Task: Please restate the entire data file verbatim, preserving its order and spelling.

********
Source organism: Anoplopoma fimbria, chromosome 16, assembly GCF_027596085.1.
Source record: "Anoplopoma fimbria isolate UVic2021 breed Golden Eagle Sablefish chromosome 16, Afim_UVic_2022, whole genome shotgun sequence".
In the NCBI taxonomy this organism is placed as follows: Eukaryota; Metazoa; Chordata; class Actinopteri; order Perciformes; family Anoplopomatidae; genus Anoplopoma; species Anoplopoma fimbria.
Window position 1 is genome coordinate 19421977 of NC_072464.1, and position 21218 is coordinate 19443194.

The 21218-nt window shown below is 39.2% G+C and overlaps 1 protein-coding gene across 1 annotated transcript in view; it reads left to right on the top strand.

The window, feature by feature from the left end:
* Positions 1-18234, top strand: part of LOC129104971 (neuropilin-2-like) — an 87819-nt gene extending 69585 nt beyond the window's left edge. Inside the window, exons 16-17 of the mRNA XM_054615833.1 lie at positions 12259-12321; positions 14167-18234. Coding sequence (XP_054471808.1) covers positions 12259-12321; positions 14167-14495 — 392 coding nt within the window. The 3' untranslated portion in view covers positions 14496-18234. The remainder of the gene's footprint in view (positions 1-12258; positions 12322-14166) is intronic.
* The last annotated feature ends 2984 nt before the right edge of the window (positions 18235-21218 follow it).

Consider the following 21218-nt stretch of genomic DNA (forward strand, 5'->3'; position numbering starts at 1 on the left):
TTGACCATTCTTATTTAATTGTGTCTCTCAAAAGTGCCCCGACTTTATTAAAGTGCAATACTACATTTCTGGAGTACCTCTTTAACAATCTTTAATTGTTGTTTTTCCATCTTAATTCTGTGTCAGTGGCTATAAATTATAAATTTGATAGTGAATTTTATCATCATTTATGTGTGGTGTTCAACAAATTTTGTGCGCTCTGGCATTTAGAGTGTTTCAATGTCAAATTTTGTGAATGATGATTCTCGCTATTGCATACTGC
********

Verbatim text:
Source organism: Anoplopoma fimbria, chromosome 16, assembly GCF_027596085.1.
Source record: "Anoplopoma fimbria isolate UVic2021 breed Golden Eagle Sablefish chromosome 16, Afim_UVic_2022, whole genome shotgun sequence".
In the NCBI taxonomy this organism is placed as follows: Eukaryota; Metazoa; Chordata; class Actinopteri; order Perciformes; family Anoplopomatidae; genus Anoplopoma; species Anoplopoma fimbria.
Window position 1 is genome coordinate 19421977 of NC_072464.1, and position 21218 is coordinate 19443194.

The 21218-nt window shown below is 39.2% G+C and overlaps 1 protein-coding gene across 1 annotated transcript in view; it reads left to right on the top strand.

The window, feature by feature from the left end:
* Positions 1-18234, top strand: part of LOC129104971 (neuropilin-2-like) — an 87819-nt gene extending 69585 nt beyond the window's left edge. Inside the window, exons 16-17 of the mRNA XM_054615833.1 lie at positions 12259-12321; positions 14167-18234. Coding sequence (XP_054471808.1) covers positions 12259-12321; positions 14167-14495 — 392 coding nt within the window. The 3' untranslated portion in view covers positions 14496-18234. The remainder of the gene's footprint in view (positions 1-12258; positions 12322-14166) is intronic.
* The last annotated feature ends 2984 nt before the right edge of the window (positions 18235-21218 follow it).

Consider the following 21218-nt stretch of genomic DNA (forward strand, 5'->3'; position numbering starts at 1 on the left):
TTGACCATTCTTATTTAATTGTGTCTCTCAAAAGTGCCCCGACTTTATTAAAGTGCAATACTACATTTCTGGAGTACCTCTTTAACAATCTTTAATTGTTGTTTTTCCATCTTAATTCTGTGTCAGTGGCTATAAATTATAAATTTGATAGTGAATTTTATCATCATTTATGTGTGGTGTTCAACAAATTTTGTGCGCTCTGGCATTTAGAGTGTTTCAATGTCAAATTTTGTGAATGATGATTCTCGCTATTGCATACTGC